Of the 67 patients enrolled, 64 were evaluable. Two patient withdrew before study completion owing to adverse experiences: An episode of hypertension, diaphoresis and nausea following the third dose of 0.1 mg/kg and an episode of maculopapular rash on the abdomen and trunk following the second dose of 2.0 mg/kg. The incidence and severity of adverse events was comparable in all groups. No serious adverse evnts were considered to be related to PGG-glucan administration. A dose-response trend with regard to infection incidence among patients who receive PGG-glucan was observed, although this did not reach statistical significance. Serious infections occurred in four patients who received placebo and in three patients who received PGG-glucan at a dose of 0.1 mg/kg. However, only one patient who received PGGglucan at a high dose had a serious infection.

8.4. Effect of PGG-glucan on the rate of serious postoperative infection or death observed after high-risk gastrointestinal operations (Phase III study) (Dellinger et al. 1999)

A double-blind, placebo-controlled, randomized, multicenter trial with PGGglucan after high risk gastrointestinal operations was conducted at 39 medical centers in the USA. 1249 patients scheduled for a gastrointestinal procedure lasting 2-8 hours were randomized to receive saline placebo or PGGglucan 0.5 mg/kg or 1.0 mg/kg, stratified into colorectal (planned procedure involving incision in the colon or rectum) and non-colorectal (no incision planned) strata. The patients received 4 doses of study drug by intravenous infusion, one dose was administered within 12 hours prior to surgery, and three doses were administered after surgery (within 4 hours after the first dose, at 48 and 96 hours after start of surgery). All patients received antibiotic prophylaxis according to protocol.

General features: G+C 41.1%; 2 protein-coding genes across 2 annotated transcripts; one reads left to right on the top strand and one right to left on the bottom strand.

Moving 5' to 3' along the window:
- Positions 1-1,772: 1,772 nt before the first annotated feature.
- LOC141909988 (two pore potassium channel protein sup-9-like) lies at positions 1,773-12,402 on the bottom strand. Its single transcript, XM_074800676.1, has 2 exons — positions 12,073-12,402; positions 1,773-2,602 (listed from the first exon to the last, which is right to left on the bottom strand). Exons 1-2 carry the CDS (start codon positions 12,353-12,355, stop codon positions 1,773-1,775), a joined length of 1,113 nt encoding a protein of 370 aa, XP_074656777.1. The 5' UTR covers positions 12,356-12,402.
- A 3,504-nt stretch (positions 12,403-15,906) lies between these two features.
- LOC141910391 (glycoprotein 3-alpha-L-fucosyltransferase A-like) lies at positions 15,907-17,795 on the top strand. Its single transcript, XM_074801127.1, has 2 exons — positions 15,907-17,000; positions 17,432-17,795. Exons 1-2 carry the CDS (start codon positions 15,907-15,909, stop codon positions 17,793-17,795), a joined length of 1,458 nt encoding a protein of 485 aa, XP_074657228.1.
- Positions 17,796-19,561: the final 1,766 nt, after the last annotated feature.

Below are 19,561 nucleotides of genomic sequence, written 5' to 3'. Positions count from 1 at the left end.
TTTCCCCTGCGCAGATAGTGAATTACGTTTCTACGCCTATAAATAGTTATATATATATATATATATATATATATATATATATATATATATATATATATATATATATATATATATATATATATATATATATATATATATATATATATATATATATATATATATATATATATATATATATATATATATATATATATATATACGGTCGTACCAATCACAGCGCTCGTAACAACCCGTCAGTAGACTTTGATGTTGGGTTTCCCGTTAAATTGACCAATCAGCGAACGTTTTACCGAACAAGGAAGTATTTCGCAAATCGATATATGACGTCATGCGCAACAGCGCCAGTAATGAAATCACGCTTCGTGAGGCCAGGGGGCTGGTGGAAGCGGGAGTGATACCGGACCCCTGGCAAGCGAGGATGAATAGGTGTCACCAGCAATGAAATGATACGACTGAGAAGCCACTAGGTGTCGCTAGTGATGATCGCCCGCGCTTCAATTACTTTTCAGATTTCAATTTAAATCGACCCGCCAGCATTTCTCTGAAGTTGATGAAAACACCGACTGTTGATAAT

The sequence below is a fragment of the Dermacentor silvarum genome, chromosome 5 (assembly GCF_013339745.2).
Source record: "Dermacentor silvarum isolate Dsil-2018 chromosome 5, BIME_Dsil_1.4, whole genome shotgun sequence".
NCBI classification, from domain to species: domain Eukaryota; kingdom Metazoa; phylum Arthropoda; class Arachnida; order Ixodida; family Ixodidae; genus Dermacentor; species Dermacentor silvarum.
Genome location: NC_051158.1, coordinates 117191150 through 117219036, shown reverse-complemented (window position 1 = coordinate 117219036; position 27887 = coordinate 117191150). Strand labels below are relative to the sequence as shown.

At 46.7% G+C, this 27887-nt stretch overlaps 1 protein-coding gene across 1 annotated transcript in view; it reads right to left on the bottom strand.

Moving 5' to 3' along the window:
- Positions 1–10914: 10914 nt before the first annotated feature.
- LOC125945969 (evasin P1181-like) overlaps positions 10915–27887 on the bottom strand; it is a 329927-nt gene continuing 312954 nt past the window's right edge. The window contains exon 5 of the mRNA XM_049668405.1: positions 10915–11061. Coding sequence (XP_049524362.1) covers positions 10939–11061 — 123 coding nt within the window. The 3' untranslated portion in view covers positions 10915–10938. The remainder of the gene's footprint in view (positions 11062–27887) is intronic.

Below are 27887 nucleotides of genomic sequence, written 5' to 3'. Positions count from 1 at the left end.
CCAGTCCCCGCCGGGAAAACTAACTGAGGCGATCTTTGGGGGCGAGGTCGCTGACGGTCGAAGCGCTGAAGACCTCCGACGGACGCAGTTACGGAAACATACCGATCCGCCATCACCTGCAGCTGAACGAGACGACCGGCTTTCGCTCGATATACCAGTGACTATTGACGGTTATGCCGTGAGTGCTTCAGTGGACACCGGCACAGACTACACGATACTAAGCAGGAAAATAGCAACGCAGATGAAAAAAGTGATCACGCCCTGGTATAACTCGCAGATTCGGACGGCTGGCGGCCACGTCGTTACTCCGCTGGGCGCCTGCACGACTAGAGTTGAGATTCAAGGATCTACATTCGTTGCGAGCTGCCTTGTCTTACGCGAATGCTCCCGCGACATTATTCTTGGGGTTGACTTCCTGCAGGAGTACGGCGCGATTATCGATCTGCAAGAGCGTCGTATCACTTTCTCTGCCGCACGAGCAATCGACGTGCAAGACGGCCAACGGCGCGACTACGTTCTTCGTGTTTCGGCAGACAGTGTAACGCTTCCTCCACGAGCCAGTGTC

1177 patients constituted the intent-to-treat population. Treatment effects were tested using a Cochran-Mantel-Haenszel c2 test for differences in mean scores adjusting for investigator and stratum. There was no significant difference in the primary end point events, serious infection and/or death, between any of the groups. When analysing the treatment effects separately for the colon and non-colon strata, there was a reduction in the incidence of infection and death in the PGG-glucan groups (36% incidence) compared to the placebo group (22% incidence) in the non-colon stratum, although this was not statistically significant. Examination of the colon stratum failed to demonstrate any treatment effect.